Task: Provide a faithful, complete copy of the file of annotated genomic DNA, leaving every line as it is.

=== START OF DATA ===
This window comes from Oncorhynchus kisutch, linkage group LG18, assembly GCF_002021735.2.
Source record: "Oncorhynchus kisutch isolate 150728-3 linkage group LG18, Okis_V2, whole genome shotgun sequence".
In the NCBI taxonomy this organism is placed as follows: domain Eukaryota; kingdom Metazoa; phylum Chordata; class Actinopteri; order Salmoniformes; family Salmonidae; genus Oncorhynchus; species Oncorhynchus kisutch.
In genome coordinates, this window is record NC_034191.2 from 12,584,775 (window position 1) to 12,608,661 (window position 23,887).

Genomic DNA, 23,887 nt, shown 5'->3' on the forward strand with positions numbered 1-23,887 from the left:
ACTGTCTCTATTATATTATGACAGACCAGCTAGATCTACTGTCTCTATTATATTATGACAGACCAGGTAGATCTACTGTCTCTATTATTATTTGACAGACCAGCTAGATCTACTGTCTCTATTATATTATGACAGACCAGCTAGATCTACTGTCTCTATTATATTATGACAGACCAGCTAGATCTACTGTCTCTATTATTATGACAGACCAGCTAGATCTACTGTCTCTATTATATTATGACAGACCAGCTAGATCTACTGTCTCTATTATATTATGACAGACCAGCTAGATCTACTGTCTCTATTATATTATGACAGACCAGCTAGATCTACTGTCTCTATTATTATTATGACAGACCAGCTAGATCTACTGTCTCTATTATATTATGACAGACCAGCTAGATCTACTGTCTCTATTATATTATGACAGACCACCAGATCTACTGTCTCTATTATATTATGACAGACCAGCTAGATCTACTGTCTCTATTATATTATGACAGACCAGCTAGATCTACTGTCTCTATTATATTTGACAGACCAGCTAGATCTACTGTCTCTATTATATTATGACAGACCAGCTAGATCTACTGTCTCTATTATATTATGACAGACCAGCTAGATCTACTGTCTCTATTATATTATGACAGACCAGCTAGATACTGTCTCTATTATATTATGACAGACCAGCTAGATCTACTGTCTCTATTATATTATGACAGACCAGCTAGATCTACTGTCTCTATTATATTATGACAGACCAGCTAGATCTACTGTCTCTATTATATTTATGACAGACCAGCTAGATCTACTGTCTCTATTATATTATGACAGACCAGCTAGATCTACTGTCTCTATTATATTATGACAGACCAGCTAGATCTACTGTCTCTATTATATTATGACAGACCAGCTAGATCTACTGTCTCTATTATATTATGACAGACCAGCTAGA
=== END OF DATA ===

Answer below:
This window comes from Oncorhynchus kisutch, linkage group LG18, assembly GCF_002021735.2.
Source record: "Oncorhynchus kisutch isolate 150728-3 linkage group LG18, Okis_V2, whole genome shotgun sequence".
In the NCBI taxonomy this organism is placed as follows: domain Eukaryota; kingdom Metazoa; phylum Chordata; class Actinopteri; order Salmoniformes; family Salmonidae; genus Oncorhynchus; species Oncorhynchus kisutch.
In genome coordinates, this window is record NC_034191.2 from 12,584,775 (window position 1) to 12,608,661 (window position 23,887).

Genomic DNA, 23,887 nt, shown 5'->3' on the forward strand with positions numbered 1-23,887 from the left:
ACTGTCTCTATTATATTATGACAGACCAGCTAGATCTACTGTCTCTATTATATTATGACAGACCAGGTAGATCTACTGTCTCTATTATTATTTGACAGACCAGCTAGATCTACTGTCTCTATTATATTATGACAGACCAGCTAGATCTACTGTCTCTATTATATTATGACAGACCAGCTAGATCTACTGTCTCTATTATTATGACAGACCAGCTAGATCTACTGTCTCTATTATATTATGACAGACCAGCTAGATCTACTGTCTCTATTATATTATGACAGACCAGCTAGATCTACTGTCTCTATTATATTATGACAGACCAGCTAGATCTACTGTCTCTATTATTATTATGACAGACCAGCTAGATCTACTGTCTCTATTATATTATGACAGACCAGCTAGATCTACTGTCTCTATTATATTATGACAGACCACCAGATCTACTGTCTCTATTATATTATGACAGACCAGCTAGATCTACTGTCTCTATTATATTATGACAGACCAGCTAGATCTACTGTCTCTATTATATTTGACAGACCAGCTAGATCTACTGTCTCTATTATATTATGACAGACCAGCTAGATCTACTGTCTCTATTATATTATGACAGACCAGCTAGATCTACTGTCTCTATTATATTATGACAGACCAGCTAGATACTGTCTCTATTATATTATGACAGACCAGCTAGATCTACTGTCTCTATTATATTATGACAGACCAGCTAGATCTACTGTCTCTATTATATTATGACAGACCAGCTAGATCTACTGTCTCTATTATATTTATGACAGACCAGCTAGATCTACTGTCTCTATTATATTATGACAGACCAGCTAGATCTACTGTCTCTATTATATTATGACAGACCAGCTAGATCTACTGTCTCTATTATATTATGACAGACCAGCTAGATCTACTGTCTCTATTATATTATGACAGACCAGCTAGA